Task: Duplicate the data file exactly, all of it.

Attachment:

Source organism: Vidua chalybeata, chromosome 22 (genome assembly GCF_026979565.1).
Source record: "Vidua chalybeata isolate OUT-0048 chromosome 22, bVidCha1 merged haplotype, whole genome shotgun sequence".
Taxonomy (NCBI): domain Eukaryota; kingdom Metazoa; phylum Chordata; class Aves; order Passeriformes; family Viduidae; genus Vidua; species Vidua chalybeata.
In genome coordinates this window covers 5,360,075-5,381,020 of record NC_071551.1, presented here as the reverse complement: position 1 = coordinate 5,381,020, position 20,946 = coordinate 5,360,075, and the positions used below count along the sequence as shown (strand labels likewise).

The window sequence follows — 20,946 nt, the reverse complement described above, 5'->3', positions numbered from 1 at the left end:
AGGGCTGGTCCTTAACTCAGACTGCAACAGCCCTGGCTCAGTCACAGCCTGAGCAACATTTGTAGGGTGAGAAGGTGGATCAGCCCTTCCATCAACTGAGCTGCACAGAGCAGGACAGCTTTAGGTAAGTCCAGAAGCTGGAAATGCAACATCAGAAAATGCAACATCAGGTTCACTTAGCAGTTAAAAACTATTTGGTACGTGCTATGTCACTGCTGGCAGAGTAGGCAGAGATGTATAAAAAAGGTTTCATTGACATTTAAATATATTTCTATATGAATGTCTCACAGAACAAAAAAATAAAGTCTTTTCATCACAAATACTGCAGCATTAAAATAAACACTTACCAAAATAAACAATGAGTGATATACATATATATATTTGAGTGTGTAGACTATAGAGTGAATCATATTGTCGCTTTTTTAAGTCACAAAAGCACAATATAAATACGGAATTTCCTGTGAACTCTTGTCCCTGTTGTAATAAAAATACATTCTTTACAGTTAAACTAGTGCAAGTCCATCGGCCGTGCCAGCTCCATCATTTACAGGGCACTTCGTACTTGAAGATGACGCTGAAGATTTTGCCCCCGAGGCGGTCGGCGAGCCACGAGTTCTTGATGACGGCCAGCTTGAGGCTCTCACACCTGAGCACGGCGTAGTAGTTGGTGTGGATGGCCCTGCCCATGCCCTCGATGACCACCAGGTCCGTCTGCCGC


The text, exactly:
Source organism: Vidua chalybeata, chromosome 22 (genome assembly GCF_026979565.1).
Source record: "Vidua chalybeata isolate OUT-0048 chromosome 22, bVidCha1 merged haplotype, whole genome shotgun sequence".
Taxonomy (NCBI): domain Eukaryota; kingdom Metazoa; phylum Chordata; class Aves; order Passeriformes; family Viduidae; genus Vidua; species Vidua chalybeata.
In genome coordinates this window covers 5,360,075-5,381,020 of record NC_071551.1, presented here as the reverse complement: position 1 = coordinate 5,381,020, position 20,946 = coordinate 5,360,075, and the positions used below count along the sequence as shown (strand labels likewise).

The window sequence follows — 20,946 nt, the reverse complement described above, 5'->3', positions numbered from 1 at the left end:
AGGGCTGGTCCTTAACTCAGACTGCAACAGCCCTGGCTCAGTCACAGCCTGAGCAACATTTGTAGGGTGAGAAGGTGGATCAGCCCTTCCATCAACTGAGCTGCACAGAGCAGGACAGCTTTAGGTAAGTCCAGAAGCTGGAAATGCAACATCAGAAAATGCAACATCAGGTTCACTTAGCAGTTAAAAACTATTTGGTACGTGCTATGTCACTGCTGGCAGAGTAGGCAGAGATGTATAAAAAAGGTTTCATTGACATTTAAATATATTTCTATATGAATGTCTCACAGAACAAAAAAATAAAGTCTTTTCATCACAAATACTGCAGCATTAAAATAAACACTTACCAAAATAAACAATGAGTGATATACATATATATATTTGAGTGTGTAGACTATAGAGTGAATCATATTGTCGCTTTTTTAAGTCACAAAAGCACAATATAAATACGGAATTTCCTGTGAACTCTTGTCCCTGTTGTAATAAAAATACATTCTTTACAGTTAAACTAGTGCAAGTCCATCGGCCGTGCCAGCTCCATCATTTACAGGGCACTTCGTACTTGAAGATGACGCTGAAGATTTTGCCCCCGAGGCGGTCGGCGAGCCACGAGTTCTTGATGACGGCCAGCTTGAGGCTCTCACACCTGAGCACGGCGTAGTAGTTGGTGTGGATGGCCCTGCCCATGCCCTCGATGACCACCAGGTCCGTCTGCCGC